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JULY 10-15, 2011


Mittelwihr, France






Soft matter science is an interdisciplinary field of research, attracting equal attention from chemists, physicists, biologists and engineers. In part, this appeal comes from the astounding properties of “soft materials”, e.g., from their unique capacity to respond to external stimuli. Even weak stimuli may induce significant changes in behavior due to “softness” and mesoscopic structuring of the material. While softness results from weak interactions—comparable in strength to the thermal energy—between the constituents, mesoscopic structuring is often a consequence of self-assembly, i.e., of the spontaneous organization of matter into ordered arrangements much larger in size than the constituent molecules. Modern materials science increasingly exploits these distinctive features for the design of new materials. Many of today's interesting systems have multiple components, various interfaces, and complex effective interactions. Understanding the synergy of these factors and their impact on materials properties presents a great scientific challenge. Advances in this respect hold the promise of creating novel materials with a level of functionality similar to that existing in nature.

The SoMaS School 2011 aims to give attendees a broad exposure to fundamental concepts and recent advances in the research of complex fluids and biological materials. The school integrates knowledge from physics, chemistry and materials science. The central goal is to present the advantages of such an interdisciplinary approach and to discuss current challenges in soft matter science.

To this end, the school deploys the following tools:

  • Basic knowledge is provided through a series of introductory courses dealing with soft matter physics, macromolecular chemistry, biomacromolecules and bioengineering, and methods for surface analysis.
  • The field of each course will be complemented and illustrated by seminars on specific topics including novel results on the micromanipulation of membranes, precision macromolecular chemistry, rheology of soft matter systems, etc.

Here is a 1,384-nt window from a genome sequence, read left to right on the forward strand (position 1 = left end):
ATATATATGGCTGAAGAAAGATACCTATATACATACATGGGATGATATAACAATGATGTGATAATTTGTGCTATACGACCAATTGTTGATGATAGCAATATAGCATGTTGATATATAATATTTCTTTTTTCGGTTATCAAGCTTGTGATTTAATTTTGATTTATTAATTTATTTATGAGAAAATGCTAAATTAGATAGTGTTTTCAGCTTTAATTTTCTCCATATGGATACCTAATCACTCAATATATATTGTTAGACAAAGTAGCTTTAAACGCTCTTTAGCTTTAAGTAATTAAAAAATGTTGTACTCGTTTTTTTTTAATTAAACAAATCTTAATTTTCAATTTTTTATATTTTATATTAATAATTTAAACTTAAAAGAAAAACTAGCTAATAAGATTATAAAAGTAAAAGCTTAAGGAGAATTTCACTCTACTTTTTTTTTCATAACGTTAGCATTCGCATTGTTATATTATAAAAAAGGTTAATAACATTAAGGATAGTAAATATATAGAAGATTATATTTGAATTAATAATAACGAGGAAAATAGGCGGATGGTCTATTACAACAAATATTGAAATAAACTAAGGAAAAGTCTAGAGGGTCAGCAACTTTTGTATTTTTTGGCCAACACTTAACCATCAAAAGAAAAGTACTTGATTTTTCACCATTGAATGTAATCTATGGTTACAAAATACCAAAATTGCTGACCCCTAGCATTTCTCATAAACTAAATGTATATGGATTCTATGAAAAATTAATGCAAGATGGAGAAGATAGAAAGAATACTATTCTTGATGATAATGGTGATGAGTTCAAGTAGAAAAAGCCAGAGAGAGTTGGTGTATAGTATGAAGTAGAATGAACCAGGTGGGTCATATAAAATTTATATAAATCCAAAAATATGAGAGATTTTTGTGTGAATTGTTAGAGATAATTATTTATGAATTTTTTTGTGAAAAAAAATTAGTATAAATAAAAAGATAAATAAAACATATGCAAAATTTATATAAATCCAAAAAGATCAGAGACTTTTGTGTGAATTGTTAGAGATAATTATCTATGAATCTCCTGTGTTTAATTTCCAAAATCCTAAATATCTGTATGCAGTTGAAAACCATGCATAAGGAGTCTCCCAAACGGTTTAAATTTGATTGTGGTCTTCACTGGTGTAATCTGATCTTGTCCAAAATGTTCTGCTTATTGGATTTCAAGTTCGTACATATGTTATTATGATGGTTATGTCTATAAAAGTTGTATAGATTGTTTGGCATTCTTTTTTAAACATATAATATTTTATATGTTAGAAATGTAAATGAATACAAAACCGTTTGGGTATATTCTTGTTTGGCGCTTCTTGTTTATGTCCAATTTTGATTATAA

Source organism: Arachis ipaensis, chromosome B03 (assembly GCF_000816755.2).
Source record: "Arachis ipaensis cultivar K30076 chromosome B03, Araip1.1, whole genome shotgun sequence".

• Opportunity for intensive discussion is a further central element. To foster such scientific exchange all participants shall present their results but also, and most importantly, their questions and strategies in the form of posters.
  • A further key element of the school is the so-called “master classes”. The goal of these classes is to offer several selected young researchers the opportunity to discuss with two distinguished senior scientists, Prof. Tom Witten and Prof. Philip Pincus, in the form of a round table discussion in front of all participants of the summer school, their current research projects and future challenges in soft matter science. All attendees of the summer school are invited to participate in these discussions through questions and comments.
  • The school is completed by a seminar on career prospects.


The SoMas Summer School 2011 will start by highlighting key results and activities of Soft Matter Science in the Rhine Valley during a public presentation on Sunday afternoon  (July 10, 2011): “Soft Matter Science on both sides of the Rhine”, explaining what “soft matter science” is.

The SoMaS Summer School 2011 will be concluded by a presentation on the future challenges in this interdisciplinary discipline:  “Does an interdisciplinary research really work and what needs to be done in Soft Matter Science?”.  All participants are invited to identify new challenges in this interdisciplinary field of research and to present their expectations for the next SoMaS Summer School in 2012.

PhD and master students can obtain 3 ECTS points for the scientific units and 1 ECTS point for the career seminar.



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